Holi: The Festival Of Colors
Holi and Music
Unadulterated Fun In India
“Happy Holi!” “Holi Hai!”
Held every year during late February or March this grand celebration of spring spreads across India with infectious joy. Also known as ‘The Festival of Colors’ and ‘Holika’, its origins are hard to pin down. Each part of India has a different legend associated with Holi and part of the fun for tourists is listening to the dramatic retelling of these good-versus-evil melodramas.
Prahlad and Hiranyakshyap
The most prominent story regarding Holi seems to be the legend of Prahlad and Hiranyakshyap. Hiranyakshyap was a terrible and powerful king. He declared himself a God and expected his people to worship him as such. To his great anger his son Prahlad chose to worship Lord Vishnu instead. Because of this betrayal Hiranyakshyap asked his sister Holika, who enjoyed supernatural protection from fire, to walk into the flames carrying Prahlad. However, their evil plan backfired because of Prahlad’s devotion to the Lord. Instead he was saved and Holika lost her protection and was burned for her murderous desires.
In the days leading up to Holi piles of sticks and branches begin to form near the major intersections of the cities. On Holi Eve the bonfires are pushed into the middle of the street and set alight ceremoniously. Effigies of the evil sister Holika are burnt and there is much shouting to celebrate the triumph of good over evil. Passersby on foot, on motorcycles and even in tuk-tuks light torches from the fire to take back to their homes. As darkness falls the fiery procession continues on.
The next day craziness and fun ensues as thousands of people hurl colored water at one another with reckless abandon. Strangers will alternately embrace in the spirit of camaraderie and then douse each other with everything they have. From children to the elderly everyone participates. Holi crosses cultural and social divides and brings people together in one giant celebration of the coming of spring.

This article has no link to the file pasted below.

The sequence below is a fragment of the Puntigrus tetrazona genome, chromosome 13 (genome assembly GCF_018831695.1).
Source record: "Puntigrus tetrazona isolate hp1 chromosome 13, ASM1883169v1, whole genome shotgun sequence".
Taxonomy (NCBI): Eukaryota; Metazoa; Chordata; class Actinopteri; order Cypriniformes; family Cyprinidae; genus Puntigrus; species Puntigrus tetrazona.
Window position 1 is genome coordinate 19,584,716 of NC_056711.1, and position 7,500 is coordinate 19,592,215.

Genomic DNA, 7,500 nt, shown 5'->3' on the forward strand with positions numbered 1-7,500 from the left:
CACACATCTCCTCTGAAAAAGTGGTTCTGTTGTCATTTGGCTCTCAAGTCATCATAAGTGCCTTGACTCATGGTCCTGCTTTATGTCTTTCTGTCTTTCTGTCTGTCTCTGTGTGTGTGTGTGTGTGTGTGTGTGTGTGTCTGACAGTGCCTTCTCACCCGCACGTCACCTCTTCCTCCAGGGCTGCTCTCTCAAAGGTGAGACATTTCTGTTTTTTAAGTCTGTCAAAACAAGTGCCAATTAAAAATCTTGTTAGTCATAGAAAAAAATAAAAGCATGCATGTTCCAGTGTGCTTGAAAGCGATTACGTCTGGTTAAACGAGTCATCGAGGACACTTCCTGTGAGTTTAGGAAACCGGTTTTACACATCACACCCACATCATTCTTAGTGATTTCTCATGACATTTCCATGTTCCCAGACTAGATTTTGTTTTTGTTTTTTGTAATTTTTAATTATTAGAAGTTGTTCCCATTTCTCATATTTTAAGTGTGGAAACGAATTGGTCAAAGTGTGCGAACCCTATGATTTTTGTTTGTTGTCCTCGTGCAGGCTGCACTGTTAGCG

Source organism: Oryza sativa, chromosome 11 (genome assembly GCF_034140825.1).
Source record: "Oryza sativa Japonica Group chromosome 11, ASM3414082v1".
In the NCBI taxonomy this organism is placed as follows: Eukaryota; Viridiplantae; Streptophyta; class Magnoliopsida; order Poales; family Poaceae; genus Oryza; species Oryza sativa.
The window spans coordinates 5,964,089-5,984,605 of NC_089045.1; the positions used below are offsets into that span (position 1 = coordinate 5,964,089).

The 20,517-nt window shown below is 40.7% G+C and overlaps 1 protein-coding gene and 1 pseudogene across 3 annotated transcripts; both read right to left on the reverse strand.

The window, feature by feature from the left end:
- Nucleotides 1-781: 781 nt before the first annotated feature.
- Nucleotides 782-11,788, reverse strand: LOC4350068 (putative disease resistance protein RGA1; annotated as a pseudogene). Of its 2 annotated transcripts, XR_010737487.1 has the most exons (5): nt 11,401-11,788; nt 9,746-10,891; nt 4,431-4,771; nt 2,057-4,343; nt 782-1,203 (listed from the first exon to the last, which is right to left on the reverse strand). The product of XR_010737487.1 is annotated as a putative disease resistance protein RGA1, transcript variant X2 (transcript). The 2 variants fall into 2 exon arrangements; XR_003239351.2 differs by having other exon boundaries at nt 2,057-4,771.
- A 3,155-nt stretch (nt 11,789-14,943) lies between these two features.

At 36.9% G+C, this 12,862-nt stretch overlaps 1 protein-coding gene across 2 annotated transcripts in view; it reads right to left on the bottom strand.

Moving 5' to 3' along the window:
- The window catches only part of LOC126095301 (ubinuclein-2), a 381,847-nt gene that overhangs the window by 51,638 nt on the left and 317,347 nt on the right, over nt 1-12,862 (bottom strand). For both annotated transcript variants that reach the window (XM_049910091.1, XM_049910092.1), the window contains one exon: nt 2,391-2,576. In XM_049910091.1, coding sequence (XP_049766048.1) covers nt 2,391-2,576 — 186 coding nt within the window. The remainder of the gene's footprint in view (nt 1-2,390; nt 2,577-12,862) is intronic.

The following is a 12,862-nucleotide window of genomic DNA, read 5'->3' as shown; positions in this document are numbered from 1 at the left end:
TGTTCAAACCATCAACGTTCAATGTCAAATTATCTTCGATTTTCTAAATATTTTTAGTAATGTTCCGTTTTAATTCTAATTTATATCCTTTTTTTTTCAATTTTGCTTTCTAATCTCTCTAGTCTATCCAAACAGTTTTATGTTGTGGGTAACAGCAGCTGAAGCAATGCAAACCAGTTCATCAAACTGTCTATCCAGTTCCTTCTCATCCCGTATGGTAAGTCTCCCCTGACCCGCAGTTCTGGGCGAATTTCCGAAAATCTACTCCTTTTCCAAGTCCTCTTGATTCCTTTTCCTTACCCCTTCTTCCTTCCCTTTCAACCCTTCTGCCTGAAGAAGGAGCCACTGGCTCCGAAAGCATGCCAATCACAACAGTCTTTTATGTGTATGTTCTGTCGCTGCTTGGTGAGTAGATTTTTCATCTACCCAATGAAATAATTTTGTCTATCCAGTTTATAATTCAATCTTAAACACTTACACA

One of the cardinal rules of Holi is to make sure you are well stocked with colorful ammunition. Beforehand, there are literally hundreds of vendors selling powered dyes known as gulal and abeer in all shades of green, pink, blue, yellow or red. That is why arriving a few days early is a great idea. It gives you the extra time to wander the markets and truly get into the spirit of the event.
Also, your method of delivery is important. There are old-fashioned buckets, water balloons or state of the art super soakers to choose from. (I highly recommend the super soakers. They are easy to load and are the best defense against the hoards of children who attack tourists from every direction.)
Around noon is when the color throwing starts to wind down. Locals head home to get cleaned up for parties held later in the day. Gifts are given to families and lots of sweet treats are eaten. The revelry continues late into the night with singing and dancing.
A Word Of Caution
Holi is a time when literally ‘anything goes’. A lot of social taboos in India are set-aside during this celebration and many people imbibe Bhang (a type of marijuana) and alcohol to excess. This can become dangerous in certain circumstances so use your common sense and avoid situations that become unstable.
For most Holi is a time of kinship and laughter, a time to return to the innocence of childhood and enjoy life with wild abandon. It is celebrated with special exuberance in Northern India and is certainly a festival not to be missed.